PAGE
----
It is a reality of the times that each weekend many teenagers are looking for a party. Despite being under the legal drinking age of 21, they are often looking for alcohol.
This past weekend was no exception.
About 40 area residents were cited by a special enforcement team of the Elkhart County Sheriff’s Department who went to an under-aged drinking party southeast of Goshen early Sunday.
It is a problem that local police agencies battle constantly.
“There’s always an issue related to under-aged drinking,” said Curtis T. Hill, Elkhart County prosecuting attorney. “... A fair number of parents find it acceptable to allow young people to drink alcohol, and of course, it is not.”
Enforcement of drinking laws in Elkhart County often involves either a special team with the sheriff’s department or a multi-agency team organized by the state Excise police.
For a number of years, the STAR program of the sheriff’s department has been funded by a grant from the Elkhart County Drug-Free Partnership to help combat underage drinking and keep young people safe.
The Goshen Police Department also keeps a close eye on underage drinking and encourage residents to let them know if they suspect an underage party is in progress.
“Absolutely, they should call us,” said Assistant Police Chief Mike McCloughen.
He said sometimes local police agencies are called upon to assist state Excise police when they plan a raid on bars to check on under-aged drinking.
Goshen police responded to a loud party call at about midnight Saturday and arrested three 18-year-old residents on charges accusing them of drinking alcohol at a home on the city’s west side.
It was the Sheriff’s department that made the big bust this weekend.
According to a news release, six people were arrested and as many as 34 others were cited and released after police went to a home at 61584 C.R. 33 about 6 a.m. Sunday.
The homeowner, Marion Mullett, 44, was arrested on a preliminary charge of contributing to the delinquency of minors, a Class A misdemeanor.
Others arrested were Glen Yoder, 19, Millersburg, for resisting arrest and illegal consumption of alcohol; Matthew Miller, 18, Topeka, for resisting arrest and illegal consumption of alcohol; Kristina Lehman, 18, Topeka, for illegal consumption of alcohol; Michelle Miller, 18, Goshen, for illegal consumption of alcohol; and a 17-year-old from Bremen charged with theft, escape, resisting law enforcement and illegal consumption.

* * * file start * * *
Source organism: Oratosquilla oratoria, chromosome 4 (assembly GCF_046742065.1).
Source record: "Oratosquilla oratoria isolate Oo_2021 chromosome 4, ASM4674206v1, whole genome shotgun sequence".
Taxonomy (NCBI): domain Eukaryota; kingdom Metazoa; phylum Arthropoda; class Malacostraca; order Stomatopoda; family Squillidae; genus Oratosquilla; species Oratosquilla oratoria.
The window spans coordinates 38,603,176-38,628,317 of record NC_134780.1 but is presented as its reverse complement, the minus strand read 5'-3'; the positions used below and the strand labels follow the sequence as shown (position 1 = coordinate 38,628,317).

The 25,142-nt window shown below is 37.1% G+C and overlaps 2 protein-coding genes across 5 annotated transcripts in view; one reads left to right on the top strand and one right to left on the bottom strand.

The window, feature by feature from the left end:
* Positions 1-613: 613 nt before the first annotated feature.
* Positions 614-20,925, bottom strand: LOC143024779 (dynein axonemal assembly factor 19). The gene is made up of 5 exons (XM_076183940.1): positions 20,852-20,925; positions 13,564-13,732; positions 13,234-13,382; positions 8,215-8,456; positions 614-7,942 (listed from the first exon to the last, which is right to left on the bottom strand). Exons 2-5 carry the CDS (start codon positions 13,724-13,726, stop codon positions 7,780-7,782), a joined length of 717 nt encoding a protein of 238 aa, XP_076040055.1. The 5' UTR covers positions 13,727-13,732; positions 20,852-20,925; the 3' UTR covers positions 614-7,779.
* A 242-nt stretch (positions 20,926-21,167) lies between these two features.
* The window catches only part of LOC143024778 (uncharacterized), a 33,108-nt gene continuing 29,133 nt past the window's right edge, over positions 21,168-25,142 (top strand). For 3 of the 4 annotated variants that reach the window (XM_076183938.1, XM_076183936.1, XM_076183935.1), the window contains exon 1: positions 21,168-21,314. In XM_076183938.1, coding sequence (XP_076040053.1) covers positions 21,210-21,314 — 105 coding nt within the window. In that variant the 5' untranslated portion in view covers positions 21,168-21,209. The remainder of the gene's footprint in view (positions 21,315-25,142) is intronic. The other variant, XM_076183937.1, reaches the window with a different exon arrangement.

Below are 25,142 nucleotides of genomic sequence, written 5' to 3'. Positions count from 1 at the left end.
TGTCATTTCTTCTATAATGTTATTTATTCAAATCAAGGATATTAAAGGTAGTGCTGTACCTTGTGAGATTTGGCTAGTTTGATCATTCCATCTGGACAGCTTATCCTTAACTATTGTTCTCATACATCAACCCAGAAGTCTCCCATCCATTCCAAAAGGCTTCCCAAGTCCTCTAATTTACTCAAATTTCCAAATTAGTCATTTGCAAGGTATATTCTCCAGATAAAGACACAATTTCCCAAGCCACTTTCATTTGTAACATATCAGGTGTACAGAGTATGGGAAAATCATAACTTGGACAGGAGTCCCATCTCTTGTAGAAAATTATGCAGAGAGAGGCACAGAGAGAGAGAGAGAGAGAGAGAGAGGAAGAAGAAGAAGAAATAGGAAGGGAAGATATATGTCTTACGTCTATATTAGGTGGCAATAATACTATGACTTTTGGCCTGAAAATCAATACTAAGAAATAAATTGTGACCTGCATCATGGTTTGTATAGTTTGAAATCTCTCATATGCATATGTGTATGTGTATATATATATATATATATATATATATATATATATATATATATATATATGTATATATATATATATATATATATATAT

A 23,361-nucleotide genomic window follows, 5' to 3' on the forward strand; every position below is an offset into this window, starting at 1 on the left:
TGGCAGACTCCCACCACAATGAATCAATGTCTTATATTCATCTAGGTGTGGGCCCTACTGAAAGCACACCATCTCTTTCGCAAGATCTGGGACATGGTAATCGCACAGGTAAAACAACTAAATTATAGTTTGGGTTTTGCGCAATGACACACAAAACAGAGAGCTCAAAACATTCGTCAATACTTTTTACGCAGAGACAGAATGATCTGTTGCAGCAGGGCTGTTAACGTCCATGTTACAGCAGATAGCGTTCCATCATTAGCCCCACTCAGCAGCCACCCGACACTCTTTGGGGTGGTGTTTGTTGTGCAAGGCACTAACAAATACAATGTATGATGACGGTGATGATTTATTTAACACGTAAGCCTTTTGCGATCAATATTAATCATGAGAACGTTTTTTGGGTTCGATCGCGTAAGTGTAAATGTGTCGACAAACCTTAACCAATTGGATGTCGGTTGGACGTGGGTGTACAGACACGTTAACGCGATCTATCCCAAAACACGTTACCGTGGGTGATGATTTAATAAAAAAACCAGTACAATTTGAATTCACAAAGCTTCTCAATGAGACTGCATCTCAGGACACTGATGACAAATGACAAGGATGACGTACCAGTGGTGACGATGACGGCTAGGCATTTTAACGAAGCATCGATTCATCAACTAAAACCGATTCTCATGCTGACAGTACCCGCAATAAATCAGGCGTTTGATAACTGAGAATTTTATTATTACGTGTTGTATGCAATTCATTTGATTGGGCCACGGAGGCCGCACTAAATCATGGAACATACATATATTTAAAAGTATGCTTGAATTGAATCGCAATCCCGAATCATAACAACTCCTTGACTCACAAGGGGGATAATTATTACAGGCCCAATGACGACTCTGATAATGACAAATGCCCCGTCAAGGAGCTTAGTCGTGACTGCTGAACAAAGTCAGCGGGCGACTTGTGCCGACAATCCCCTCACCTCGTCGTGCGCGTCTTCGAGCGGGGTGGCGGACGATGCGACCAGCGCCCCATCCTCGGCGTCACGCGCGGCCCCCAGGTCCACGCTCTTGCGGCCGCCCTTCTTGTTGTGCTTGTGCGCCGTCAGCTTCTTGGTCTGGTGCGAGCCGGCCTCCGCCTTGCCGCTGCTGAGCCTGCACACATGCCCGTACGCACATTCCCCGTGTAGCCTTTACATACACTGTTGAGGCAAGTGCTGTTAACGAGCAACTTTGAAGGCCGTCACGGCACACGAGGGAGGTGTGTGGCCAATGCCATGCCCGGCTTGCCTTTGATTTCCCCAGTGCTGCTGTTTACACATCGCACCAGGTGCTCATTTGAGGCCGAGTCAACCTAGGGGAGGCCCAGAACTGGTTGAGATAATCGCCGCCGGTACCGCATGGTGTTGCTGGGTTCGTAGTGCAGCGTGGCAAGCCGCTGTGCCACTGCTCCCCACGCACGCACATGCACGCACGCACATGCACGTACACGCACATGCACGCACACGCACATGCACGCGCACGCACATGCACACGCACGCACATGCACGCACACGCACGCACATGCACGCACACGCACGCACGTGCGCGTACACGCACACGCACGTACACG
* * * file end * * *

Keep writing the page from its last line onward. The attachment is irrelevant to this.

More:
The 17-year-old fled the scene and was later found at home, arrested and placed in juvenile detention.
According to sheriff’s officers, 14 adults were cited and released at the scene and 20 people under the age of 18 released to the custody of parents or guardians with the expectation they will appear in juvenile court.
Young people accused of the offenses are cited into the juvenile system, but those over the age of 18 are usually charged as adults with a misdemeanor offense.
There can be a number of steps for those under the age of 18, explained Phillip Miller, a Goshen attorney who also serves as a public defender in Elkhart Superior Court 4.
The first is a preliminary interview with the teen-ager and his or her parents with a probation officer who decides whether the case will proceed with an informal adjustment or to a delinquency petition.
If the case goes to a delinquency petition the offender will appear before the juvenile magistrate.
“I suspect most (of the alcohol-related cases) would get filed as delinquency petitions,” Miller said.
The proceedings are confidential and the case is a civil one, he said. The goal is to get the young person straightened out.
Young people are usually required to attend alcohol classes and serve on probation for six to 12 months. They may also face fines and be required to perform community service.
Young people may face a driver’s license suspension, even if the offense did not involved a motor vehicle.
The offense for people over the age of 18 is a Class C misdemeanor, Miller said, whether the charge is illegal consumption of alcoholic beverages or possession of them. Penalties for conviction of a Class C misdemeanor are up to 60 days in jail and a fine of up to $500.
Miller pointed out that recently drivers under the age of 21 who drive an adult to buy alcohol may be charged with possession of the alcohol, even if it is placed in the trunk of the car.
“Typically an adult might be sentenced up to a year on probation,” Miller said. “State law requires an alcohol evaluation and follow up, if recommended.” Any penalty involving the driver’s license is up to the judge, he said.